⇒ "liberty"

Submatches can be used in the replacement string argument. The replacement string can use “$n” as a backreference to refer back to the nth submatch, ie, the substring that matched the nth subpattern. “$0” refers to the entire match.

(regex-replace #/_(.+?)_/
               "the _nina_, the _pinta_, and the _santa maria_"
  ⇒ "the *nina*, the _pinta_, and the _santa maria_"

Procedure: regex‑replace* regex string replacement

Replaces all matches in the text string by the replacement string:

(regex-replace* "te" "liberte egalite fraternite" "ty")
  ⇒ "liberty egality fratyrnity"
(regex-replace* #/_(.+?)_/
                "the _nina_, the _pinta_, and the _santa maria_"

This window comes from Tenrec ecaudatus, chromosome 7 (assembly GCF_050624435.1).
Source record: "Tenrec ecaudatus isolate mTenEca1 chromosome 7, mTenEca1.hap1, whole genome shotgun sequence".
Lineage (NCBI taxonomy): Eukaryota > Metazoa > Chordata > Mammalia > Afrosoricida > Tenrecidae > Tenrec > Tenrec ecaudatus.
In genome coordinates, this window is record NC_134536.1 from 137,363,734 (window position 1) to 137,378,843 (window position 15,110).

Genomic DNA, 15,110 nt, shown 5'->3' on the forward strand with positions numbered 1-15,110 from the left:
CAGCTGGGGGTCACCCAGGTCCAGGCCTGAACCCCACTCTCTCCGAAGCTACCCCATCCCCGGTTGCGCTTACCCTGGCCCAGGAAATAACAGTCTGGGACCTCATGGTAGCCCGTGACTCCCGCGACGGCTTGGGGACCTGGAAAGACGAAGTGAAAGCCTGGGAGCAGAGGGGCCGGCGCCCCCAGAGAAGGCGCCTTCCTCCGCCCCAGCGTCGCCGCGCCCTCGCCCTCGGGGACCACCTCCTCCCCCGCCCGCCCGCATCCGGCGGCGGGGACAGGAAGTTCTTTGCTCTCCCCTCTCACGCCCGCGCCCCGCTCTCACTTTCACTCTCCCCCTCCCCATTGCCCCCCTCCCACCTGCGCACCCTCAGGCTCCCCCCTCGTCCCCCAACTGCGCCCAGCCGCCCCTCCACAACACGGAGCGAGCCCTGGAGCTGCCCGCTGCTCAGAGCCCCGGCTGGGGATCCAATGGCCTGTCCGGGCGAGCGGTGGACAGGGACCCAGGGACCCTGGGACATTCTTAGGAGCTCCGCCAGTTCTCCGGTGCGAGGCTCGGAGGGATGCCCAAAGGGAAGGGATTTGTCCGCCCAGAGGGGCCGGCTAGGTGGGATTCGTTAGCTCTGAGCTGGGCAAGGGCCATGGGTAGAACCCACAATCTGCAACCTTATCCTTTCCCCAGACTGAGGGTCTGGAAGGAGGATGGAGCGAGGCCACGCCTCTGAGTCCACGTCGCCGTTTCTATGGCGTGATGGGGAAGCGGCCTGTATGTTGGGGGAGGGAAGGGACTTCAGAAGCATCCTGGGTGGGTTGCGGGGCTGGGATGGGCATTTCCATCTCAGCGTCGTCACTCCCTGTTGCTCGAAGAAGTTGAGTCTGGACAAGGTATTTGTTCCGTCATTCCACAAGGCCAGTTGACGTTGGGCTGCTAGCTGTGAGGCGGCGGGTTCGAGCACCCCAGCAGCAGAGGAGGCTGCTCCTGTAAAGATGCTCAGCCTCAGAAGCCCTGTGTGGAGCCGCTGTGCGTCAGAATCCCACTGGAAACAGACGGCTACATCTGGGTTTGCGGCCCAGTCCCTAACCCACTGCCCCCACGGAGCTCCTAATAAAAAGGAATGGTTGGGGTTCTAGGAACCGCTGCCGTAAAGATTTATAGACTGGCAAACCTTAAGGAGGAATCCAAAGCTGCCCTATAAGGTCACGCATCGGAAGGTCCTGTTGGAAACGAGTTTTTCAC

⇒ "the *nina*, the *pinta*, and the *santa maria*"

Procedure: regex-quote pattern

Takes an arbitrary string and returns a pattern string that precisely matches it. In particular, characters in the input string that could serve as regex metacharacters are escaped as needed.

(regex-quote "cons")
  ⇒ "\Qcons\E"

regex‑quote is useful when building a composite regex from a mix of regex strings and verbatim strings.

Portable Scheme regular expressions

This provides the procedures pregexp, pregexp‑match‑positions, pregexp‑match, pregexp‑split, pregexp‑replace, pregexp‑replace*, and pregexp‑quote.

Before using them, you must require them:

(require 'pregexp)

These procedures have the same interface as the corresponding regex- versions, but take slightly different pattern syntax. The replace commands use “\” instead of “$” to indicate substitutions. Also, pregexp‑split behaves differently from regex‑split if the pattern can match an empty string.

See here for details.